The recent High Court judgment in Euro Accessories Limited  EWHC 47 (Ch) has shed some light on the interpretation of “fair value” for a compulsory transfer initiated by a...
Social Housing landlords and reactivation
There’s some welcome news for landlords as the stay on possession proceedings comes to an end on 24 August. A proposal currently being considered is that claims should be prioritised where there are allegations of anti-social behaviour, extreme arrears which accrued pre-pandemic, squatters/persons unknown, domestic violence if possession is in the victim’s interests, allegations of fraud or deception and allegations of unlawful subletting. How the Court will manage this process, if such cases are prioritised, remains to be seen.
The stay on individual possessions claims will not be automatically removed. Landlords must file at Court a reactivation notice in respect of any claim issued by the Court before 3 August 2020, whether the claim is based on rent arrears, anti-social behaviour, a Section 21 notice or any other ground for possession.
There is currently no prescribed reactivation form that landlords must use. Any notice will obviously need to include details of the parties, case number and Court location. It must also make clear whether the landlord wishes the case to be listed, relisted, heard or, in the case of a claim brought under Section 21, referred to a Judge.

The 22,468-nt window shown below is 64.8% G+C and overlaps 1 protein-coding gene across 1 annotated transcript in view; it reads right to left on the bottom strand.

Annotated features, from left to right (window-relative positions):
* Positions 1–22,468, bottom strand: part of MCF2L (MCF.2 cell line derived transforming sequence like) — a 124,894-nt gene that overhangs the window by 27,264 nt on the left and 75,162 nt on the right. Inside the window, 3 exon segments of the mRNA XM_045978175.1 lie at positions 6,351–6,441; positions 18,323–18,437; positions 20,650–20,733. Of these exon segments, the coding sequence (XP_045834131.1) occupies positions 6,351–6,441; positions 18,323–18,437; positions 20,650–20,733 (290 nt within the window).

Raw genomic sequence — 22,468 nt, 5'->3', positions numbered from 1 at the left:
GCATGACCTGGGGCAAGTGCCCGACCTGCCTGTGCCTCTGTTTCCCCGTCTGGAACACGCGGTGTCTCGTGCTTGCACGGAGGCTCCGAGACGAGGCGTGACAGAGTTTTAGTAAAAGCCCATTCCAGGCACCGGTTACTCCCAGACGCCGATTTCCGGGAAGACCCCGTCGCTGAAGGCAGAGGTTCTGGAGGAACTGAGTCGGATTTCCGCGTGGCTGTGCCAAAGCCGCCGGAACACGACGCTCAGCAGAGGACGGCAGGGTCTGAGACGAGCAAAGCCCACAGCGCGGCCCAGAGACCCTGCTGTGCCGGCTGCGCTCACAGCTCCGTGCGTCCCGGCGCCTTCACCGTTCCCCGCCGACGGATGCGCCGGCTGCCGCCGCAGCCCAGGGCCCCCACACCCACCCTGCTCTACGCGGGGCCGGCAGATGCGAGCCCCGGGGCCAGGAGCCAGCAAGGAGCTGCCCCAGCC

If a landlord is relying on rent arrears, then a rent statement covering the last two years must accompany the notice.
A landlord is expected to investigate whether coronavirus has impacted on their tenants and to document the steps they have taken to contact the tenant. The Court will need to know what information a landlord has about the change of a tenant’s circumstances as a result of coronavirus, such as the financial effect on those that contribute to the household income, health (physical or mental) and the death of a relative or dependant.
We would suggest that rent officers and neighbourhood managers begin to make enquires now, and every attempt at contact should be documented. The method of contact used, whether by letter/email or telephone/text, should be made clear. Record keeping will be key in progressing cases at the current time and it won’t be sufficient to try to make contact on one occasion only.
The reactivation notice must be filed with the Court before a case can proceed. However, it should not be sent to the Court prior to 24 August, which is when the stay comes to an end, as anything sent before that day may not be valid. Landlords should start making enquiries now so that the reactivation notice can be sent to the Court at the earliest opportunity.
Where there is a final possession order, cases do not need to be reactivated and it’s possible to make an application for a bailiff warrant in the usual way. Notably, the fee for making an application to stay a warrant has been reduced to £14 and it’s likely that the sector will see a lot more applications to suspend warrants over the coming months.